i've just broken in my 3rd pair of malamutes now. i wouldn't worry too much about the forward flex--this will loosen up a lot after a few days. actually, every time i get a new pair i find the boot very difficult to ride for the first day because it is so stiff, but this will definitely change. the upper laces also have a big effect on flex.
i actually have the opposite problem, and find that the boots get too soft after about 40 days or so. at some point the structure begins to weaken and there is way too much forward flex, and you will noticed that you have to ratchet your bindings down tighter, but eventually to no avail. i'm not blaming salomon for this--i think it happens to all boots and most claim that malamutes resist this more than others. you will notice that toe side traverses become painful.
but still, in my opinion it's crazy that boots get weak so fast. i'm worried my new pair may not even last me this season, so i'm still using my old pair for touring days when the riding isn't too critical, to keep enough life in the new pair for inbounds and for more critical descents.
has anyone else noticed how fast boots fatigue? also, i'm still somewhat new to touring, but it feels like a day of touring is putting a lot of wear on boots, with a bit of forward flex on every step. i'm worried the boots will get weak even faster now! i just can't believe anyone has used any pair of softboots for more than 100 days, unless they don't like stiff boots. i never considered hardboots before, but if i were going to do a couple more full seasons, i would seriously look into them if they would last longer (plus the efficiency benefits of touring).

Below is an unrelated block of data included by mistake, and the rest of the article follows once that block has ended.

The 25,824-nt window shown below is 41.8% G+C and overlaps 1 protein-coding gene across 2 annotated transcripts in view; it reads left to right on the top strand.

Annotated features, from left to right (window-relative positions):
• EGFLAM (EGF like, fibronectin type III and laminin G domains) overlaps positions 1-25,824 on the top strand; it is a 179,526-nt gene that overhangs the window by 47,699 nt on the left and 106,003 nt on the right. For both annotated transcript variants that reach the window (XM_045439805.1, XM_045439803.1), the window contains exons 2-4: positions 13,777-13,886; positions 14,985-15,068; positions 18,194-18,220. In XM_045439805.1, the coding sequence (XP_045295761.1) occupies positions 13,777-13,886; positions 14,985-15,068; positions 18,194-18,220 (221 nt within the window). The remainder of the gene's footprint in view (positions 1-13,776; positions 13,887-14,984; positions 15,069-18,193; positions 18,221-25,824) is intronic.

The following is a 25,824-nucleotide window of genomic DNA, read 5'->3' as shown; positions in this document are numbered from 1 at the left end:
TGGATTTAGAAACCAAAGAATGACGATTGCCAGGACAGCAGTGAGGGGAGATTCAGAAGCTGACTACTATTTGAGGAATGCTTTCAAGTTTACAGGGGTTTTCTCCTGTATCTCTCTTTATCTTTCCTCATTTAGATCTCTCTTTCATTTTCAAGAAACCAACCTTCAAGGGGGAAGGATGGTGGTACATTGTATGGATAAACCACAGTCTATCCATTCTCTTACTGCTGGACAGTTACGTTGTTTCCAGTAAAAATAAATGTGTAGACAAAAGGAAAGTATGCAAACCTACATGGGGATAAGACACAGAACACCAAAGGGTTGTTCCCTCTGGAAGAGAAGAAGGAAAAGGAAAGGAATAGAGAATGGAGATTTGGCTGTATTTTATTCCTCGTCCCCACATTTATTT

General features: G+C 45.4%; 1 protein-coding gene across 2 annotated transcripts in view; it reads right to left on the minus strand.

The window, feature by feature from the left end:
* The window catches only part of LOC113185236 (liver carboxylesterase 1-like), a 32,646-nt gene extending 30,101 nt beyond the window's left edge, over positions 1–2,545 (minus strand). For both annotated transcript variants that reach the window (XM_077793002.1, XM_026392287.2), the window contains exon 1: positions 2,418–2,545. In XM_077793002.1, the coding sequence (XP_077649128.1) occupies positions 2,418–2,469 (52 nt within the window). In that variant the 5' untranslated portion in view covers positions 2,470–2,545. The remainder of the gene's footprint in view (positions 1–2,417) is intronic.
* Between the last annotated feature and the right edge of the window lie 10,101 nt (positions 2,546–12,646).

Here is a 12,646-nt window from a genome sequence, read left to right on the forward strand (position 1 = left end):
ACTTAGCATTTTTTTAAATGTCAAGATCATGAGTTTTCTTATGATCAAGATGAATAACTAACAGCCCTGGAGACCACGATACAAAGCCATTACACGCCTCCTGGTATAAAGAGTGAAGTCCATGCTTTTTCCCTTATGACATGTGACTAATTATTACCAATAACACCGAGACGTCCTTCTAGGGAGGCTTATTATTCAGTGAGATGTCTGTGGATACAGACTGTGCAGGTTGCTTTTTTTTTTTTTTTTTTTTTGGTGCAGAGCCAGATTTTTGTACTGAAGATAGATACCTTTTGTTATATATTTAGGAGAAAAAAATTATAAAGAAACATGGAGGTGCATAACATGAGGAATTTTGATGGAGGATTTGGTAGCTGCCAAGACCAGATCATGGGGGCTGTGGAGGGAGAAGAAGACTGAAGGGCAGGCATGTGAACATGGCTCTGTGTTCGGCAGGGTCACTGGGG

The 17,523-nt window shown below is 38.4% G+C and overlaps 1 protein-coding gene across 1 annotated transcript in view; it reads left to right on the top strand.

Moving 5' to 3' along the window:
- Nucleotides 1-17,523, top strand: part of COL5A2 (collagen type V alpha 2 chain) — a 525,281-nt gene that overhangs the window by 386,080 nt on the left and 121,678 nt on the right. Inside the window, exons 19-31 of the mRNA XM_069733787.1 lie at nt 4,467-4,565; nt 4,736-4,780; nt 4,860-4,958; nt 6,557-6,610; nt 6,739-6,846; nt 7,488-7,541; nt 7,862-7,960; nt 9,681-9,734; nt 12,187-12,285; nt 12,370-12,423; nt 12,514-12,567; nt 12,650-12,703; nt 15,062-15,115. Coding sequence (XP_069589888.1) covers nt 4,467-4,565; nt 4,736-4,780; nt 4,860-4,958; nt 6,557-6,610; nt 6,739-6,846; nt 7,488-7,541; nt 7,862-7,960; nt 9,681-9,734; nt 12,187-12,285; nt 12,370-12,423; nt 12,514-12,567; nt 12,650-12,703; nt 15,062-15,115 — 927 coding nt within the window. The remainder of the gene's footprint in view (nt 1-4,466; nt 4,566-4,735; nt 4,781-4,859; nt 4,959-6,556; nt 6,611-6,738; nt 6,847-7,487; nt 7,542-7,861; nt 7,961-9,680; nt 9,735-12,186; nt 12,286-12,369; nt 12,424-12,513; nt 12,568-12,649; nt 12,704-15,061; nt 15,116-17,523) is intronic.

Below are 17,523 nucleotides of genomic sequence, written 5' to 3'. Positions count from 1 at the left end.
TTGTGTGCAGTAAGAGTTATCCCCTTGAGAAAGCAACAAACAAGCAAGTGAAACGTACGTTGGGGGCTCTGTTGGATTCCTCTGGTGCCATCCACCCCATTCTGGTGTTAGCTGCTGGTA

i also find that touring puts a lot of impact on the front of my toes due to the flats and small descents. the slight lift that the karakoram interface creates probably doesn't help, but then it's nice for slight uphills. i have carved out sections of the liner to give my toes more room. i had already done this for my big toe, because my left foot is a bit bigger than the right. worked great.
i have never heat molded my liners--they seem to work fine with body heat. anyways, you can find malamutes for half price every spring. good to keep an inventory handy--i wish i had a bigger stock now.